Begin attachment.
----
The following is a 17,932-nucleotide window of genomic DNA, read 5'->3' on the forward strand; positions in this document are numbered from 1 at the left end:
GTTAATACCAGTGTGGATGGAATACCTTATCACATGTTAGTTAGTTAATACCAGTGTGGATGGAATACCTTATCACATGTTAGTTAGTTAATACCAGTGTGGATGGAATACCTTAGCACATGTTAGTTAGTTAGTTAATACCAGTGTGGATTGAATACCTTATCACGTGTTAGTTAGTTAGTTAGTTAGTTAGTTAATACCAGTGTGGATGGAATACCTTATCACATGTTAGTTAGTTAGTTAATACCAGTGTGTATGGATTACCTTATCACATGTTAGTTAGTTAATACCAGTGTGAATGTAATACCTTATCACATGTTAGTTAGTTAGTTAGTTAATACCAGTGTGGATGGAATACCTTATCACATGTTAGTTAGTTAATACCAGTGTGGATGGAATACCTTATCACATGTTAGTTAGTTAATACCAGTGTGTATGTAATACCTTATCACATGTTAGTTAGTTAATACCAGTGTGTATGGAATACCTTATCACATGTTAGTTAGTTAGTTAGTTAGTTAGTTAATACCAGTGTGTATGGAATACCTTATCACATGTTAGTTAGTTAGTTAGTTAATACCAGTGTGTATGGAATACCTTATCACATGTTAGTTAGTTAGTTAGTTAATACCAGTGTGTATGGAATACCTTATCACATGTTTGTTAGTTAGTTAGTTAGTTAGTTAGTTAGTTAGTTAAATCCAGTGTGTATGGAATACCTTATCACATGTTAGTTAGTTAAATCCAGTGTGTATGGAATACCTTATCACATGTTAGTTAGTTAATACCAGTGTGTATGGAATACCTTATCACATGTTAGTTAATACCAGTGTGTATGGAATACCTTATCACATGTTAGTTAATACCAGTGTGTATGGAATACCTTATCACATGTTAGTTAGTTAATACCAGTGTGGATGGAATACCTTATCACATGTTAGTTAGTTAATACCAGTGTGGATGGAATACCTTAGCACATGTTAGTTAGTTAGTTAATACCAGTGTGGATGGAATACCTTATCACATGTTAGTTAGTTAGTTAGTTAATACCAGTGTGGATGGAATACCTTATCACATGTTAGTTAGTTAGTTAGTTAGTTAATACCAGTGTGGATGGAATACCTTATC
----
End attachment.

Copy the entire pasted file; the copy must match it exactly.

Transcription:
The following is a 17,932-nucleotide window of genomic DNA, read 5'->3' on the forward strand; positions in this document are numbered from 1 at the left end:
GTTAATACCAGTGTGGATGGAATACCTTATCACATGTTAGTTAGTTAATACCAGTGTGGATGGAATACCTTATCACATGTTAGTTAGTTAATACCAGTGTGGATGGAATACCTTAGCACATGTTAGTTAGTTAGTTAATACCAGTGTGGATTGAATACCTTATCACGTGTTAGTTAGTTAGTTAGTTAGTTAGTTAATACCAGTGTGGATGGAATACCTTATCACATGTTAGTTAGTTAGTTAATACCAGTGTGTATGGATTACCTTATCACATGTTAGTTAGTTAATACCAGTGTGAATGTAATACCTTATCACATGTTAGTTAGTTAGTTAGTTAATACCAGTGTGGATGGAATACCTTATCACATGTTAGTTAGTTAATACCAGTGTGGATGGAATACCTTATCACATGTTAGTTAGTTAATACCAGTGTGTATGTAATACCTTATCACATGTTAGTTAGTTAATACCAGTGTGTATGGAATACCTTATCACATGTTAGTTAGTTAGTTAGTTAGTTAGTTAATACCAGTGTGTATGGAATACCTTATCACATGTTAGTTAGTTAGTTAGTTAATACCAGTGTGTATGGAATACCTTATCACATGTTAGTTAGTTAGTTAGTTAATACCAGTGTGTATGGAATACCTTATCACATGTTTGTTAGTTAGTTAGTTAGTTAGTTAGTTAGTTAGTTAAATCCAGTGTGTATGGAATACCTTATCACATGTTAGTTAGTTAAATCCAGTGTGTATGGAATACCTTATCACATGTTAGTTAGTTAATACCAGTGTGTATGGAATACCTTATCACATGTTAGTTAATACCAGTGTGTATGGAATACCTTATCACATGTTAGTTAATACCAGTGTGTATGGAATACCTTATCACATGTTAGTTAGTTAATACCAGTGTGGATGGAATACCTTATCACATGTTAGTTAGTTAATACCAGTGTGGATGGAATACCTTAGCACATGTTAGTTAGTTAGTTAATACCAGTGTGGATGGAATACCTTATCACATGTTAGTTAGTTAGTTAGTTAATACCAGTGTGGATGGAATACCTTATCACATGTTAGTTAGTTAGTTAGTTAGTTAATACCAGTGTGGATGGAATACCTTATC